All of us want to be able to settle into our homes, to create a comfortable refuge we can really embrace as our own. But since many of us city dwellers rent our places, we can end up thinking of an apartment as more 12-month contract than home sweet home. What’s a renter to do? Here are three simple ideas—all with a small-space spin—that any renter should consider when seeking a sense of permanence in a temporary space.
Adding personal elements will connect you with your space.
Emotionally connecting with a space is the first step in thinking of it as your home. Curate your own wall gallery with photos of family and friends. To keep things uncluttered and balanced, consider using the same color frames and photo formatting—perhaps all black and white—to create a cohesive gallery.
Remember that amazing trip you took to Europe or the beach vacation last summer? Round up your favorite mementos and create a collection on a surface or wall. To keep small objects from feeling random, arrange them together on a decorative tray.
This year was my first to experience the cherry blossoms in full bloom, and I’m still thinking about the subtle pinks of the flowers against that vibrant blue sky. Though the blooms have long since faded, I recently found inspiration in a photo I snapped while on the Mall in April. I went on the perfect Friday afternoon—the weather was unseasonably warm, the sun was shining, and the forecast was calling for rain in the coming days. I spent more than an hour getting just the perfect shot, capturing the Washington Monument surrounded by blossoms. The colors and textures in this image seemed like a great starting point for a summery outdoor meal setting, and a rustic table, pretty pinks, and modern tableware added up to just the right vibe.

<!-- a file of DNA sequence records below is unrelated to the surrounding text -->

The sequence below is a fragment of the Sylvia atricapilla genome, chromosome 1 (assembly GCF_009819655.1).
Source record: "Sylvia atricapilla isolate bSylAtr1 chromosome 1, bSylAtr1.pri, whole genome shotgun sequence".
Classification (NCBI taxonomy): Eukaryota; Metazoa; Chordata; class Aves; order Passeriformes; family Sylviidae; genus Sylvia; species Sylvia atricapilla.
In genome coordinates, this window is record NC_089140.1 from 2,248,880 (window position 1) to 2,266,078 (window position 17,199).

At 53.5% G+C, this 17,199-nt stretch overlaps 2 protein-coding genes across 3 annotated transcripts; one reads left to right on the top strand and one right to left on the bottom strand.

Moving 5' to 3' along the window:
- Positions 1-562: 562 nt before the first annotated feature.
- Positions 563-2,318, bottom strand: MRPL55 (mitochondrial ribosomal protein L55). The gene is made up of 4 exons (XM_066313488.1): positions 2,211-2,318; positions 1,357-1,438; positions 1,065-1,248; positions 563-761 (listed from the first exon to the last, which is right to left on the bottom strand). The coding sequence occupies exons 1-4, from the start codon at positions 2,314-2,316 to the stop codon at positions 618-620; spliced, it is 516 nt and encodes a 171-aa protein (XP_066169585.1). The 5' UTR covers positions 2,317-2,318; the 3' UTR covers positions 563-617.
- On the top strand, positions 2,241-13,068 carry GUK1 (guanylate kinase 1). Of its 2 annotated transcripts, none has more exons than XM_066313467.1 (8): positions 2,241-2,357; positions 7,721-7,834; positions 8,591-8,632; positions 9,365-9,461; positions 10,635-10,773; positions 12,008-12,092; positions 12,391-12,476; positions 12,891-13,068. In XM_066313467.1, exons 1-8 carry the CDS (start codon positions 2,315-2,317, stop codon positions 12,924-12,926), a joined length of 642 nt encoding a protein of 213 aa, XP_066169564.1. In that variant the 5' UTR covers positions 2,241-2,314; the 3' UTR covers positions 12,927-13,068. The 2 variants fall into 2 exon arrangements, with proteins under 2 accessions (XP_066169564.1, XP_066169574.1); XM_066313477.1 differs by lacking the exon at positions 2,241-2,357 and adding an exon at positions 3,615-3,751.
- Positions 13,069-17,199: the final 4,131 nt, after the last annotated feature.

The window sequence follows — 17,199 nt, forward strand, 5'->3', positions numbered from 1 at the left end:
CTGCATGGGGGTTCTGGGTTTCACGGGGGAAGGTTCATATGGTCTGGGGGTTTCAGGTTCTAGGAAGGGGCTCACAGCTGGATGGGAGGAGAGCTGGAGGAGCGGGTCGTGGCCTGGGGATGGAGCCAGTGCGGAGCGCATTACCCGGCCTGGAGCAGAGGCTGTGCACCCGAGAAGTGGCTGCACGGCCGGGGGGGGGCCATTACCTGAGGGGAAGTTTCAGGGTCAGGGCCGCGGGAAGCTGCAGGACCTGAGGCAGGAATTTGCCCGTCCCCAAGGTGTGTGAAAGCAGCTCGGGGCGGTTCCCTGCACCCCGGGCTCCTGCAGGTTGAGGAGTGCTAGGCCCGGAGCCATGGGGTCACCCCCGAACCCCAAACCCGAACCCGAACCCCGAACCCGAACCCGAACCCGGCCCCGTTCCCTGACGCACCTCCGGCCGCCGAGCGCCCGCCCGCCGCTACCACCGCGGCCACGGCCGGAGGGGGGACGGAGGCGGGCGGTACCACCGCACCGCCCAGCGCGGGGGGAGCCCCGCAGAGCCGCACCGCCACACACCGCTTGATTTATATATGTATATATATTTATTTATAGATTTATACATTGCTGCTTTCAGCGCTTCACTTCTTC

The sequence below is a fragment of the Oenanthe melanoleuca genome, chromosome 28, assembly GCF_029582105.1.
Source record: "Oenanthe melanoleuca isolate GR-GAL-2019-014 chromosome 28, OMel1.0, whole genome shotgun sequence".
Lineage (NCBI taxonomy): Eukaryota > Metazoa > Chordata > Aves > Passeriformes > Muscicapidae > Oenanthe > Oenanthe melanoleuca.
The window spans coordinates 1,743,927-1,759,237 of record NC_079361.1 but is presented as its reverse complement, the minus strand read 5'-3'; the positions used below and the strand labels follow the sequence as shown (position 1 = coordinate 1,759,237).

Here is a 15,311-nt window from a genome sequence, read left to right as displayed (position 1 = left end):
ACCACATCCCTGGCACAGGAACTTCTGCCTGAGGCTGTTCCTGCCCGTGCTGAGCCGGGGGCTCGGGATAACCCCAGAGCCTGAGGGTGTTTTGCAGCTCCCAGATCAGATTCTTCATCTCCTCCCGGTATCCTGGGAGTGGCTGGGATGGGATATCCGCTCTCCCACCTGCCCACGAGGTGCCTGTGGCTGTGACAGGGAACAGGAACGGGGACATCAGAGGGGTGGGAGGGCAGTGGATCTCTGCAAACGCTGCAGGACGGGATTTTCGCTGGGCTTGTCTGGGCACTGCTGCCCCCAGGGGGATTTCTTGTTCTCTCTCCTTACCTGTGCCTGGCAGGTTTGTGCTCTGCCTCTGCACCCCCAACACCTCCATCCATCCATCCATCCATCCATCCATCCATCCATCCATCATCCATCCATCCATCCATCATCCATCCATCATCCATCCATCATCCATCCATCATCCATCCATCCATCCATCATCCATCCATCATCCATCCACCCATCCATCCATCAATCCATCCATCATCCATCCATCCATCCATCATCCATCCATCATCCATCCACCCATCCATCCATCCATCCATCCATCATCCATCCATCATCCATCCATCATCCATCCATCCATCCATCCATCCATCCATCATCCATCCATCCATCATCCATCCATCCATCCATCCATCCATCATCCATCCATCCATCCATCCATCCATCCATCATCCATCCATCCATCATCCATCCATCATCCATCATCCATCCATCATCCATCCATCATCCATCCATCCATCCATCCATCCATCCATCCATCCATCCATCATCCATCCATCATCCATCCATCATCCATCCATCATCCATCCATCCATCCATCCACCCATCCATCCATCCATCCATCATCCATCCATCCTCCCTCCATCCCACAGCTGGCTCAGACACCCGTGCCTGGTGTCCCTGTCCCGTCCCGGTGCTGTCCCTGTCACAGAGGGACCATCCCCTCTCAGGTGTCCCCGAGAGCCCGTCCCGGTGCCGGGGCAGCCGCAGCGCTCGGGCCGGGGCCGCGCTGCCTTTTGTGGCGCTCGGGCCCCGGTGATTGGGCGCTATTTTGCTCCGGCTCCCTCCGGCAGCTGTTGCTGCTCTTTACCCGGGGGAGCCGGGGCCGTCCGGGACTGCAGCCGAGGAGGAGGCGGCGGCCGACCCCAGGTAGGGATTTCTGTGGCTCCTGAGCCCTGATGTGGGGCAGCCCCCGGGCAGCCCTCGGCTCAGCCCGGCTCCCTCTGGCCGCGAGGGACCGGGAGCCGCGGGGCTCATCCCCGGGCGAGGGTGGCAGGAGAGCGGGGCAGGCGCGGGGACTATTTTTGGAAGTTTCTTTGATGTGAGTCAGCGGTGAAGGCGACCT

Kips Bay in New York City is arguably the Olympics of show houses, and this year, its 40th anniversary, DC-based Raji Radhakrishnan joined 30 other top designers in transforming two adjacent duplexes in a West Side high-rise. Radhakrishnan termed the space she designed “Le Bureau Privé,” and imagined the room as the private home office of the head curator at the Metropolitan Museum of Art. In keeping with the style of the apartment and the interests of her muse, Radhakrishnan deftly curated an artful mix of objects and furnishings from the secessionist, art deco, and modernist periods along with contemporary pieces. The final result is a stunning and sophisticated space.
By Kathleen Bridges
Befuddled by an ill-used space in your home but even more confused about what to do about it? Curious about hiring some help, but unsure about the ins and outs of the client/designer relationship? Inspired to perk up your pad with the latest and greatest in design trends?